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The authors of a recent review recommend continued research on “powerful” new treatment methods that are effective in treating atopic diseases such as atopic eczema.
Despite this, powerful systemic treatments have emerged in recent years.
In their review, investigators led by Claudia Hülpüsch, Department of Environmental Medicine, Faculty of Medicine, University of Augsburg, wrote of AE and atopic dermatitis, the complications regarding the disease, treatment progression, and prevention of atopic disease.
Though the reason for the increase in allergies and atopic disease has not been fully explored, various intrinsic risk factors (parental atopic history, filaggrin mutations, underlying medical conditions) and extrinsic risk factors (low microbial exposure and diversity, antibiotic exposure, stress, pollutants) are considered have been linked to AE development.
Environmental factors, both physical and psychosocial, have also been considered in recent years.
Though some environmental factors such as pet exposure had contradicting data, others such as preterm birth had been associated with decreased risk for AE development, while certain climate and pollution exposure was linked to an increased risk for AE development, especially among children.
Psychosocial environmental factors such as stress, which were often the result of pressure’s imposed from a person’s physical environment, have been associated with disease symptom severity and exacerbation.
Psychological interventions have shown positive effects on AE severity in previous meta-analyses.
To better diagnose AE in young children, the American Academy of Dermatology (AAD) developed consensus criteria consisting of 3 sub-categories of features.
Novel biomarkers were used to distinguish between AE and hyper IgEsyndrome (HIES), and AE severity was determined by validated scores like Scoring atopic dermatitis (SCORAD) or Eczema Area and Severity Index (EASI) in clinical trials.
Daily assessment for treatment success was measured through atopic dermatitis score 7 (ADS7), which considered lesions, discomfort, and quality of life of patients.
According to Hülpüsch and fellow authors, therapy for the disease had undergone “a true revolution” in recent years.
Emollient therapy has been beneficial in skin barrier dysfunction, with applicants of emollients (250g a week) at least once a day being considered “necessary” in enhancing the integrity of the epidermal barrier and in the reduction of irritation and inflammation of the skin.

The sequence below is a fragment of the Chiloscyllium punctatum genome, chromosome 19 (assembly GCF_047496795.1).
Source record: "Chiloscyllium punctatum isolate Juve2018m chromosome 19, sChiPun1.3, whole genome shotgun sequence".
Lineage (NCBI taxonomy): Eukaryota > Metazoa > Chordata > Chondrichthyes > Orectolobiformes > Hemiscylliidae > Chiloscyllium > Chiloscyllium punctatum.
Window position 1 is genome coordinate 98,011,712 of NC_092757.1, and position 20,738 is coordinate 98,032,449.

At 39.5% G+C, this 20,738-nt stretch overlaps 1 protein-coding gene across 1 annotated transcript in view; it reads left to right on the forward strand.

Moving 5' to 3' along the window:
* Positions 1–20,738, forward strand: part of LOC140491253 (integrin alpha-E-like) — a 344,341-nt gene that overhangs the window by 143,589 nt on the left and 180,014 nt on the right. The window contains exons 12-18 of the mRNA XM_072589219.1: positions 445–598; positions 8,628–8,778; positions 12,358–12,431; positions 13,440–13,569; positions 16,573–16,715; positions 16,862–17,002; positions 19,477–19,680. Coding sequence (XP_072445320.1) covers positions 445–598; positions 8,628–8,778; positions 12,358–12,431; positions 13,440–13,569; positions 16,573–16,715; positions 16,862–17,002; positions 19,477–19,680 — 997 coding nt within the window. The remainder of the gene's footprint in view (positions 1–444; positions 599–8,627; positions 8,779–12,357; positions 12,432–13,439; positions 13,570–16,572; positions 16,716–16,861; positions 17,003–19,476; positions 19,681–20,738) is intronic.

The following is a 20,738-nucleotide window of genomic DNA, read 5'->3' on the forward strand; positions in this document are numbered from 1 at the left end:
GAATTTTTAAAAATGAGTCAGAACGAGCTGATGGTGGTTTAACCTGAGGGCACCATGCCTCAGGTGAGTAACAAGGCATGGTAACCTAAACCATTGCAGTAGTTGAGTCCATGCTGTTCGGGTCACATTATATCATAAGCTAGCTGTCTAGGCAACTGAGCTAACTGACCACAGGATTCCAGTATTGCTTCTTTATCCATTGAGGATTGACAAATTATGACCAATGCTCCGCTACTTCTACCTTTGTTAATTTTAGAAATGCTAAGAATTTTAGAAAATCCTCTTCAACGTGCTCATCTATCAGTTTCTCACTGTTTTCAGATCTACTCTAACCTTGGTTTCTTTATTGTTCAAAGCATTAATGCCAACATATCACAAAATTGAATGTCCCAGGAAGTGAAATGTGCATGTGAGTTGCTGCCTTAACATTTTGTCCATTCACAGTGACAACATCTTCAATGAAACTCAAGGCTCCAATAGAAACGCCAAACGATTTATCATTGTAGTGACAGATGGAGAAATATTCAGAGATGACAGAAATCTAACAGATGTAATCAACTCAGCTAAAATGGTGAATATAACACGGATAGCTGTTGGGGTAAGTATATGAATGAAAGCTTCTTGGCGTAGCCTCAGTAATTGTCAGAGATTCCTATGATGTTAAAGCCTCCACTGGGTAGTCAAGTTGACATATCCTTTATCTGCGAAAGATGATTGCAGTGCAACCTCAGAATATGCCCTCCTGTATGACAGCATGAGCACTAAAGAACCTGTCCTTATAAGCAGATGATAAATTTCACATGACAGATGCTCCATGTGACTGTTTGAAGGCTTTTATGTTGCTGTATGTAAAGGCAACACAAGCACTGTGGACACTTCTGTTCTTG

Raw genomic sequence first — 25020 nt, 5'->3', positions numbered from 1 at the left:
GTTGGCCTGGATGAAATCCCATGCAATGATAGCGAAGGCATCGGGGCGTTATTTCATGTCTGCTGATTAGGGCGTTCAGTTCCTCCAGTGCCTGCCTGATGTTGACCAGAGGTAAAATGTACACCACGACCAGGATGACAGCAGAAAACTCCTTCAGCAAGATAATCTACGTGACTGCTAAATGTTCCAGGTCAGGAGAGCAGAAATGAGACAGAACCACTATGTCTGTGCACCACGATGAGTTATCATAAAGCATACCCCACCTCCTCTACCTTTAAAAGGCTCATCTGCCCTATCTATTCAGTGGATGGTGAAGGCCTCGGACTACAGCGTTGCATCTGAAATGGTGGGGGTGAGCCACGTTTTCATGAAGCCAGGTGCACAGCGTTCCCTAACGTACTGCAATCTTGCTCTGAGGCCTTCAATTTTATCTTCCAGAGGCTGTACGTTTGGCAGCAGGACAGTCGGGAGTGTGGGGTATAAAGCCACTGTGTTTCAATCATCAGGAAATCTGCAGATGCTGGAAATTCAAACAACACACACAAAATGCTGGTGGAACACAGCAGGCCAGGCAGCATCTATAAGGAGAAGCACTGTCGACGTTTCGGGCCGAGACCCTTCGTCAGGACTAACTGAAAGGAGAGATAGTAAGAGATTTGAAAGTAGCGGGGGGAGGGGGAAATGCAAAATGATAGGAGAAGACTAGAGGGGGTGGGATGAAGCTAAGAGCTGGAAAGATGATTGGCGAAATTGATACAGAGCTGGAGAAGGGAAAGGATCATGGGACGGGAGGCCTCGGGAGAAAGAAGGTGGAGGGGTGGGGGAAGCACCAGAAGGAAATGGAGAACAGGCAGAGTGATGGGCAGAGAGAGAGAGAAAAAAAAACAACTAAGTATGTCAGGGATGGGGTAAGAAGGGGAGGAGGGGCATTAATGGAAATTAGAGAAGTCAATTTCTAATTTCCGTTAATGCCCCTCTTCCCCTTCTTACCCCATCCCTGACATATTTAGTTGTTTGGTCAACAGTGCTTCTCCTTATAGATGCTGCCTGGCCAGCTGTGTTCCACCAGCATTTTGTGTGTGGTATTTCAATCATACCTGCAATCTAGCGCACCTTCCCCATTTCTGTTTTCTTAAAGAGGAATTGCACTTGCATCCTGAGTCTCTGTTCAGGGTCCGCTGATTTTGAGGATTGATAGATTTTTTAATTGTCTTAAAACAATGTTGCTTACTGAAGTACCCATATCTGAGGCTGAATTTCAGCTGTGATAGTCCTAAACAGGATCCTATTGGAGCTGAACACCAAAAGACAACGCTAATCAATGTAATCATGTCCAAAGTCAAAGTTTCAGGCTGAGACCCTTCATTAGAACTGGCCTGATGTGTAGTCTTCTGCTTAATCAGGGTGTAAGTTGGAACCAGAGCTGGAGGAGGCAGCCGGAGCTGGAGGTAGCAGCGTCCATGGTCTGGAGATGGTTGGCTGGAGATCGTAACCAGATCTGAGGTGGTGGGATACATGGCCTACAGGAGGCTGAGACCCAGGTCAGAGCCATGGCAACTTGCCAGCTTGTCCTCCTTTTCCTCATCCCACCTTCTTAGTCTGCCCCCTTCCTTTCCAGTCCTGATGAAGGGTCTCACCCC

Topic anti-inflammatory treatment has also been considered useful in mild-to-moderates cases.
Previous studies have addressed the efficacy of pre- and probiotics regarding atopic disease, with 1 study having achieved positive results by applying heat-treated Lactobacillus johnsonii NCC 533 on AE skin.
Additionally, a topical microbiome transplant of Roseomonas mucosa from healthy participants to AE participants improved severity in another clinical I/II safety and activity trial.
Other immunosuppressive drugs such as azathioprine and methotrexate had positive responses recorded in off label and/or second line therapy. Several more biologics and small molecules interfering with key mediators are currently in development and may be utilized in future tailored therapeutic approaches.
Though the aforementioned emollient therapies and pre- and probiotics have been known to aid in AE management in some studies, conflicting data does exist.
Therefore, the authors recommended that prevention strategies such as proper education on atopic disease and better diet be incorporated in combating conditions such as AE.
Despite this, the authors remained optimistic.
“Many parts of the complex disease mechanisms could be unraveled in the last decades,” the team wrote. “However, much is still unknown and must be addressed by the science community, particularly host-microbe and environmental interaction.”
The review, “A new era of atopic eczema research: Advances and highlights,” was published online in the European Journal of Allergy and Clinical Immunology.